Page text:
Researchers from the University of Turku's InFLAMES flagship program have made a breakthrough in cancer treatment with the development of Beksmarilimab, a new drug that reactivates white blood cells within tumors that have been hiding from the immune system. This promising discovery offers a new avenue for cancer immunotherapy, particularly for patients who have shown a favorable response to the drug.
Beksmarilimab works by awakening macrophages, a type of white blood cell, within the tumor. These cells then alert other cancer-fighting cells to the tumor's presence. Traditional cancer immunotherapies focus on enhancing the body’s defense system, often targeting T-cells. However, these therapies don't work for all patients, underscoring the need for novel treatments like Beksmarilimab.
Macrophages usually play a role in destroying cancer cells, but tumors can suppress their activity, allowing the cancer to remain undetected by the body's immune system. Beksmarilimab, however, can alter the function of tumor-associated macrophages, prompting them to activate other cells in the immune system to fight the cancer.
Dr. Maija Hollmén and her research team have been studying how Beksmarilimab affects white blood cells within the tumors of patients who have received the drug. Clinical trials revealed Beksmarilimab to be a well-tolerated form of treatment that stabilized or improved the condition of some patients. Those who showed slower disease progression under treatment exhibited increased activation of tumor macrophages, lymphocytes, and a rise in interferon, a crucial messenger in anti-cancer immune defense, in their bloodstream.
Spatial transcriptomics, a method that provides information on gene expression in microscopic areas of tissue samples, such as individual types of white blood cells, was used to study the activated defense cells in patients’ cancer tissues.
The variability in how patients' white blood cells respond to treatment and the cancer tissue's resistance to immune-activating therapies highlight the importance of identifying which cancer types respond best to new treatments like Beksmarilimab.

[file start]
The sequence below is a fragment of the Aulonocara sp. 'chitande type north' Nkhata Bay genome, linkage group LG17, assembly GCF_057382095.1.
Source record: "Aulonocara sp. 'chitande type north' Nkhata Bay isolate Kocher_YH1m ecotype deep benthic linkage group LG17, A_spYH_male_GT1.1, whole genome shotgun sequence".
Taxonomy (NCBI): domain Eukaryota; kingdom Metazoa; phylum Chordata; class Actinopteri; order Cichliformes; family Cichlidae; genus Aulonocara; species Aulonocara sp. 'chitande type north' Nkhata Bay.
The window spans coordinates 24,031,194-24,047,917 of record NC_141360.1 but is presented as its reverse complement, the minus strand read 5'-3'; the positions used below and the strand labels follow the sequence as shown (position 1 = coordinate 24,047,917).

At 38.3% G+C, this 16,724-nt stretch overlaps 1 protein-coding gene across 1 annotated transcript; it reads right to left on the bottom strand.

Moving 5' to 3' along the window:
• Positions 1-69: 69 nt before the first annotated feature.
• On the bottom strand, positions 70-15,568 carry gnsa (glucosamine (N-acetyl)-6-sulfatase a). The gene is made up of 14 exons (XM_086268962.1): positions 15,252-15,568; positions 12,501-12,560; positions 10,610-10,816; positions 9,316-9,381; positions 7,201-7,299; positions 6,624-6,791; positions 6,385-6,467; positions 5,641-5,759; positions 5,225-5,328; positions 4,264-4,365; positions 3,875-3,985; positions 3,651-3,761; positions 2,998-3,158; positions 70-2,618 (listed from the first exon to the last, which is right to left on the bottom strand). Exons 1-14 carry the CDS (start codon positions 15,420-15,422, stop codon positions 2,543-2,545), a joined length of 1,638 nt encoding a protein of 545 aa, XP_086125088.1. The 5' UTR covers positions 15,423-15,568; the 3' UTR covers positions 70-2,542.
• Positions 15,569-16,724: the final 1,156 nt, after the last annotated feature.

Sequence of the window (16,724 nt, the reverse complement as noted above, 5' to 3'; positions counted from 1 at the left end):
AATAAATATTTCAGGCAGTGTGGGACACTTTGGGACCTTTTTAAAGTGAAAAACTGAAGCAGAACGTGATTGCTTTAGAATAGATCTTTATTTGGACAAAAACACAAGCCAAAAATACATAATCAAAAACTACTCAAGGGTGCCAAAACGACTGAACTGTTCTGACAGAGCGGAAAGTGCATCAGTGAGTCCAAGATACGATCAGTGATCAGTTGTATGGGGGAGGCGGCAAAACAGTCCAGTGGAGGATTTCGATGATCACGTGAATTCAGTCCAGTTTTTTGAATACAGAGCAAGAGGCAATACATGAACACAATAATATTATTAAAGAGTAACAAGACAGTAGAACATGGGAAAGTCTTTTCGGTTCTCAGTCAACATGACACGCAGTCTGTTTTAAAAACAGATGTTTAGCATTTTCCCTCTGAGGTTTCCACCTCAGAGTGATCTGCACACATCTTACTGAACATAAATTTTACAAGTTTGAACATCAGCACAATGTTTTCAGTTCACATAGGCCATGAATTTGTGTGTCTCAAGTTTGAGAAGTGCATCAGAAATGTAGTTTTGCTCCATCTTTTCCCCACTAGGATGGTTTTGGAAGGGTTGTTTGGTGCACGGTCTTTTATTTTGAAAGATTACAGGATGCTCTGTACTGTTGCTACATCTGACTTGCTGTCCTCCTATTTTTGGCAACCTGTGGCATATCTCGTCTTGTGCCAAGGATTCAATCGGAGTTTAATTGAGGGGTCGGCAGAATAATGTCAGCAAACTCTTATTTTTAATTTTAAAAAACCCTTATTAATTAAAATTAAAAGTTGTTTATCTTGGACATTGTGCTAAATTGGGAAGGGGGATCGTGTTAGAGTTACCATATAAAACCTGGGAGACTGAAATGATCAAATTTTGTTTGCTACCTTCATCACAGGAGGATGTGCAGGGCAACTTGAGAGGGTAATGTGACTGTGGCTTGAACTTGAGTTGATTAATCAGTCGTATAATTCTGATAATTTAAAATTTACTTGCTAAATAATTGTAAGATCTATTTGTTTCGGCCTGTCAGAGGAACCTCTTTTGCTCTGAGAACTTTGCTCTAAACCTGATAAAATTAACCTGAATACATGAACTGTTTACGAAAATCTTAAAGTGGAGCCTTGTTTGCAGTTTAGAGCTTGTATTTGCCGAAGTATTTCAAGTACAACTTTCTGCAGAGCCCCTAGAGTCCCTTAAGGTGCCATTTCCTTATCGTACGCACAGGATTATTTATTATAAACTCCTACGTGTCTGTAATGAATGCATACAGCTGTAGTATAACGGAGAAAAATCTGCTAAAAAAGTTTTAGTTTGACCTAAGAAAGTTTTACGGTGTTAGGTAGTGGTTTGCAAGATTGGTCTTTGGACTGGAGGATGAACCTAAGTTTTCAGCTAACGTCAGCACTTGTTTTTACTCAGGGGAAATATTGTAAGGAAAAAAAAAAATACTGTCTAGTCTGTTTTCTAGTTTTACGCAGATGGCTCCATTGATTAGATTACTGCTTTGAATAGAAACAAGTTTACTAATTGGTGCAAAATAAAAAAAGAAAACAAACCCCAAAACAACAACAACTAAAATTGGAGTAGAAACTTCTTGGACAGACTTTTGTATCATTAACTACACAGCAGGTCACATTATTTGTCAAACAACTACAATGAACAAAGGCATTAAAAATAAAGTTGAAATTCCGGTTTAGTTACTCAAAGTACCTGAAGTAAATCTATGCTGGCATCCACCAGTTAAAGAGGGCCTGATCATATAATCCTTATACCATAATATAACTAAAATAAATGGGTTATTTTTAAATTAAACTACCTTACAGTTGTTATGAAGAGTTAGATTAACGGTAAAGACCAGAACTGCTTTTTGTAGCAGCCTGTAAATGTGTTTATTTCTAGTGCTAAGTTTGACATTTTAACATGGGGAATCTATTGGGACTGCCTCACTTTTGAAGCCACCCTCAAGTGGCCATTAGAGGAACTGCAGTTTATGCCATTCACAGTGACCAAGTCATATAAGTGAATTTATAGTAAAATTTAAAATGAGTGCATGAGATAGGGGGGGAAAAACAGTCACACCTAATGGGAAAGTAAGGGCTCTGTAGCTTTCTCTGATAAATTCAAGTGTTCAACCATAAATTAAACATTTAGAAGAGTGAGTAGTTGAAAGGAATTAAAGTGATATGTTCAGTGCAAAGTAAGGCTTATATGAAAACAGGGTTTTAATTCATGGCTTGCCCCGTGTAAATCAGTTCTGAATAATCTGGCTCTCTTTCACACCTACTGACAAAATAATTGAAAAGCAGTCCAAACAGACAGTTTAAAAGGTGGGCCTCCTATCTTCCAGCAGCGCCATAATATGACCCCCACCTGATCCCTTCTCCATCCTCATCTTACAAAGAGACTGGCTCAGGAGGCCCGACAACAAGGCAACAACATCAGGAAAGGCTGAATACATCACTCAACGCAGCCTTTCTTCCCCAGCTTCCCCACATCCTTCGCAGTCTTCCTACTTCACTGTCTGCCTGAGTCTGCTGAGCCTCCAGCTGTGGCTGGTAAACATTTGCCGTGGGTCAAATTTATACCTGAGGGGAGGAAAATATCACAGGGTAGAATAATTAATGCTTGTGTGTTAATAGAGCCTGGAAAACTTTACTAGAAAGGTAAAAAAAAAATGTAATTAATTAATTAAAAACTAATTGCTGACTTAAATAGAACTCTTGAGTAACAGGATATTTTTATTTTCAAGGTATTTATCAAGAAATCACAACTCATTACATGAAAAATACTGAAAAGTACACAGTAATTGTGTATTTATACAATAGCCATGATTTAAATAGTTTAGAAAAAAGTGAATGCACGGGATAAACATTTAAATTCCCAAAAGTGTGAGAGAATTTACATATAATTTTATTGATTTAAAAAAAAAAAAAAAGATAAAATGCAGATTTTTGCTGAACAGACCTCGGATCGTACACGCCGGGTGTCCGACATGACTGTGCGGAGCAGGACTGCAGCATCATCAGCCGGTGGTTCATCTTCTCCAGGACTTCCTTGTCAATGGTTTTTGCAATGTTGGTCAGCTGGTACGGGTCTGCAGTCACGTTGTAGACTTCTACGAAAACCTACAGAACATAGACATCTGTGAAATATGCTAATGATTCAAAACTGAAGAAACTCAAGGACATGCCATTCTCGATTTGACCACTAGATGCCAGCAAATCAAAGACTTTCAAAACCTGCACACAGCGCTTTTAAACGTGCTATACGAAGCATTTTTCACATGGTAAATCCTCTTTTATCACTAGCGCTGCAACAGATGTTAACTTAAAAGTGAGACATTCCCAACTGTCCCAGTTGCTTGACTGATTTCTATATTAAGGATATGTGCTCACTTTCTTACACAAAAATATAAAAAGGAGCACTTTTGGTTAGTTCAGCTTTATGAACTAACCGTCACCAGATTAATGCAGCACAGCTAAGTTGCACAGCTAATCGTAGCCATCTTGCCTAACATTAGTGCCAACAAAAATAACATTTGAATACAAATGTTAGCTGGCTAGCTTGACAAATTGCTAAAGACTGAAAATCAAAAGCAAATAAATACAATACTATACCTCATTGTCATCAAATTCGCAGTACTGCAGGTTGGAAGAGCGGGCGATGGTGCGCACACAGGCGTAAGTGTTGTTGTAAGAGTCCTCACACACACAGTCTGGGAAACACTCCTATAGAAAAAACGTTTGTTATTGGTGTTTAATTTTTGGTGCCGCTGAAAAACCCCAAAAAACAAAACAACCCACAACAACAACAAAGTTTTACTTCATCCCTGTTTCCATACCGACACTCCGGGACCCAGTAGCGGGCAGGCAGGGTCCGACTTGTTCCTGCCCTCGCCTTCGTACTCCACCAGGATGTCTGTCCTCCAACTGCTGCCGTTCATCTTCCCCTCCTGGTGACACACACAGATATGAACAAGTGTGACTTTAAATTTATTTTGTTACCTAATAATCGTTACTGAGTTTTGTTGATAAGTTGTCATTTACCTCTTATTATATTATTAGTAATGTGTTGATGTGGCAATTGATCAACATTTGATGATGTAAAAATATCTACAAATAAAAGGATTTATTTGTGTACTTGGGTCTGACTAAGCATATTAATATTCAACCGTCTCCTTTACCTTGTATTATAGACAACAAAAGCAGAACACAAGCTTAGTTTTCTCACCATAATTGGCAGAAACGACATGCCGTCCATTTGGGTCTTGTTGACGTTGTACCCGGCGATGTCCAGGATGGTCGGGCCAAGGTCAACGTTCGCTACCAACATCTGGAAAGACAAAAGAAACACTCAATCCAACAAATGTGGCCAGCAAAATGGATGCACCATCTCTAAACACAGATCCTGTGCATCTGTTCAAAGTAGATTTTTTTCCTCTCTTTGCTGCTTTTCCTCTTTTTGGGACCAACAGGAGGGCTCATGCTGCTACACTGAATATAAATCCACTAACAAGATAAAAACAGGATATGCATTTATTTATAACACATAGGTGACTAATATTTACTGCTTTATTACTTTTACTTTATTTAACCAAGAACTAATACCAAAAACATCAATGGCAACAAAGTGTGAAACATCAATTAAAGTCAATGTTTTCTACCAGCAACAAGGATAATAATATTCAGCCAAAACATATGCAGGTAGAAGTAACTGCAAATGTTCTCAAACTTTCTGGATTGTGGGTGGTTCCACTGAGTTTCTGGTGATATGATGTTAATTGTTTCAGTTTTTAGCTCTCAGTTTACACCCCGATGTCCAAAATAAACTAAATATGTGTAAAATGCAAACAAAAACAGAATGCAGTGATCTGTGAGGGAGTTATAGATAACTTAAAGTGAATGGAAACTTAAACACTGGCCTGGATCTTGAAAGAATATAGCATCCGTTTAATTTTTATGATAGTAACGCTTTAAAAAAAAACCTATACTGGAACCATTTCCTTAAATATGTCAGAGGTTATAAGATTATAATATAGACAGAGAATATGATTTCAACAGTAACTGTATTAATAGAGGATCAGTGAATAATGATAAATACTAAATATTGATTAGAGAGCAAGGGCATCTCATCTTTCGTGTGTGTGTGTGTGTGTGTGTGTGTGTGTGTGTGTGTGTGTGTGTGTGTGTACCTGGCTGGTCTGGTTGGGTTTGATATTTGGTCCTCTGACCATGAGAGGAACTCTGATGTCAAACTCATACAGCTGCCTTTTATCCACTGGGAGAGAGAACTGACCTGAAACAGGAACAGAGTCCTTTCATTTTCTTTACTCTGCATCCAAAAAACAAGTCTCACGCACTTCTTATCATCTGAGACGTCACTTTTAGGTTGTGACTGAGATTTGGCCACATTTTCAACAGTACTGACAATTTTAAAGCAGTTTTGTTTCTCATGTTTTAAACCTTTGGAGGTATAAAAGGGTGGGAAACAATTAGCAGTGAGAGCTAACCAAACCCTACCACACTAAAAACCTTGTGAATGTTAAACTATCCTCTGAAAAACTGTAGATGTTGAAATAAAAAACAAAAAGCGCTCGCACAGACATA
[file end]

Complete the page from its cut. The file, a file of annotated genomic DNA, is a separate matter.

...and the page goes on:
Hollmén's team used cell culture conditions to further understand how individual white blood cells react to the treatment. They observed the same defensive reaction that occurred in patients' tumors: Beksmarilimab awakens macrophages, which can then activate the body's killer cells, T-lymphocytes.
Jenna Rannikko, the lead author of the studies, notes that for an effective response, cooperation among various types of white blood cells is necessary. The team also discovered that macrophages previously exposed to interferons are resistant to Beksmarilimab. This suggests that Beksmarilimab could be most effective in tumors where current immunotherapies perform poorly due to low interferon levels and the cancer's ability to evade immune attacks.
Developed by the Turku-based pharmaceutical company Faron Pharmaceuticals, Beksmarilimab's research findings were published in the prestigious journals Cell Reports Medicine and Cancer Immunology Research in late 2023. The drug's success in altering the immune system's activity in tumors unresponsive to current treatments holds significant potential for enhancing the efficacy of existing immunotherapies.